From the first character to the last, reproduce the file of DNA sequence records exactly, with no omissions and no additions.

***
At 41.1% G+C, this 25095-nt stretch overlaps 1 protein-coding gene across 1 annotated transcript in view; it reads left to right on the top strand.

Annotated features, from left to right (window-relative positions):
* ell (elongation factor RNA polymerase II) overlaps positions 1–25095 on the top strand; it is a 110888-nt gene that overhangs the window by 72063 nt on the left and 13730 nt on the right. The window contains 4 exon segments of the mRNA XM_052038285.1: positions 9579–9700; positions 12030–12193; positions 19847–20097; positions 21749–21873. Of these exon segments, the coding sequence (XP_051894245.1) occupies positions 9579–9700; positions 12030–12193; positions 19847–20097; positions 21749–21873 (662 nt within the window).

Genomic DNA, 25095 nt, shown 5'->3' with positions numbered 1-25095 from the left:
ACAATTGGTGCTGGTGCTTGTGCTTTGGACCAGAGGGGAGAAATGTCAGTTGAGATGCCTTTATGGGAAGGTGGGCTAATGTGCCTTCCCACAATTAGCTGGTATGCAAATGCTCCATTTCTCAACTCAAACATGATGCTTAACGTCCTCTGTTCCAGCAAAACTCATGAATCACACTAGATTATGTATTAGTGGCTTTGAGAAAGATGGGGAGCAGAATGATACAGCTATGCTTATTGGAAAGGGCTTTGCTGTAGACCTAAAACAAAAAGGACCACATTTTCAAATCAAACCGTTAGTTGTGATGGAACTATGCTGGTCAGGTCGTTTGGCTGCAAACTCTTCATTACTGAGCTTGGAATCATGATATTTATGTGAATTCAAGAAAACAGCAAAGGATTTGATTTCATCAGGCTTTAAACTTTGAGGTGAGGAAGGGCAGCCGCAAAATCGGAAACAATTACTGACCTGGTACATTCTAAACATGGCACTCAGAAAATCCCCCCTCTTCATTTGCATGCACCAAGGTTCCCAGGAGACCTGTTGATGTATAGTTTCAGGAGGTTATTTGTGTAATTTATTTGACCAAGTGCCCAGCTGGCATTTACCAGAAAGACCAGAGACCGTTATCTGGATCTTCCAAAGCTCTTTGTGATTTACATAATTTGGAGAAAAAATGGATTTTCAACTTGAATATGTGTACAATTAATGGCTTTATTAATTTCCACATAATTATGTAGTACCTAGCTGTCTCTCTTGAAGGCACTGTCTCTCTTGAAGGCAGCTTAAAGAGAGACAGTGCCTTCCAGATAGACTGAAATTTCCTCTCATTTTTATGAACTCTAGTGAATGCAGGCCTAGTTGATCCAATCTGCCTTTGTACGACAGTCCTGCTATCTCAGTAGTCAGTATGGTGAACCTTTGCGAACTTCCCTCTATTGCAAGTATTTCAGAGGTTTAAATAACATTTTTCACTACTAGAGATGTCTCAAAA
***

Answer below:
At 41.1% G+C, this 25095-nt stretch overlaps 1 protein-coding gene across 1 annotated transcript in view; it reads left to right on the top strand.

Annotated features, from left to right (window-relative positions):
* ell (elongation factor RNA polymerase II) overlaps positions 1–25095 on the top strand; it is a 110888-nt gene that overhangs the window by 72063 nt on the left and 13730 nt on the right. The window contains 4 exon segments of the mRNA XM_052038285.1: positions 9579–9700; positions 12030–12193; positions 19847–20097; positions 21749–21873. Of these exon segments, the coding sequence (XP_051894245.1) occupies positions 9579–9700; positions 12030–12193; positions 19847–20097; positions 21749–21873 (662 nt within the window).

Genomic DNA, 25095 nt, shown 5'->3' with positions numbered 1-25095 from the left:
ACAATTGGTGCTGGTGCTTGTGCTTTGGACCAGAGGGGAGAAATGTCAGTTGAGATGCCTTTATGGGAAGGTGGGCTAATGTGCCTTCCCACAATTAGCTGGTATGCAAATGCTCCATTTCTCAACTCAAACATGATGCTTAACGTCCTCTGTTCCAGCAAAACTCATGAATCACACTAGATTATGTATTAGTGGCTTTGAGAAAGATGGGGAGCAGAATGATACAGCTATGCTTATTGGAAAGGGCTTTGCTGTAGACCTAAAACAAAAAGGACCACATTTTCAAATCAAACCGTTAGTTGTGATGGAACTATGCTGGTCAGGTCGTTTGGCTGCAAACTCTTCATTACTGAGCTTGGAATCATGATATTTATGTGAATTCAAGAAAACAGCAAAGGATTTGATTTCATCAGGCTTTAAACTTTGAGGTGAGGAAGGGCAGCCGCAAAATCGGAAACAATTACTGACCTGGTACATTCTAAACATGGCACTCAGAAAATCCCCCCTCTTCATTTGCATGCACCAAGGTTCCCAGGAGACCTGTTGATGTATAGTTTCAGGAGGTTATTTGTGTAATTTATTTGACCAAGTGCCCAGCTGGCATTTACCAGAAAGACCAGAGACCGTTATCTGGATCTTCCAAAGCTCTTTGTGATTTACATAATTTGGAGAAAAAATGGATTTTCAACTTGAATATGTGTACAATTAATGGCTTTATTAATTTCCACATAATTATGTAGTACCTAGCTGTCTCTCTTGAAGGCACTGTCTCTCTTGAAGGCAGCTTAAAGAGAGACAGTGCCTTCCAGATAGACTGAAATTTCCTCTCATTTTTATGAACTCTAGTGAATGCAGGCCTAGTTGATCCAATCTGCCTTTGTACGACAGTCCTGCTATCTCAGTAGTCAGTATGGTGAACCTTTGCGAACTTCCCTCTATTGCAAGTATTTCAGAGGTTTAAATAACATTTTTCACTACTAGAGATGTCTCAAAA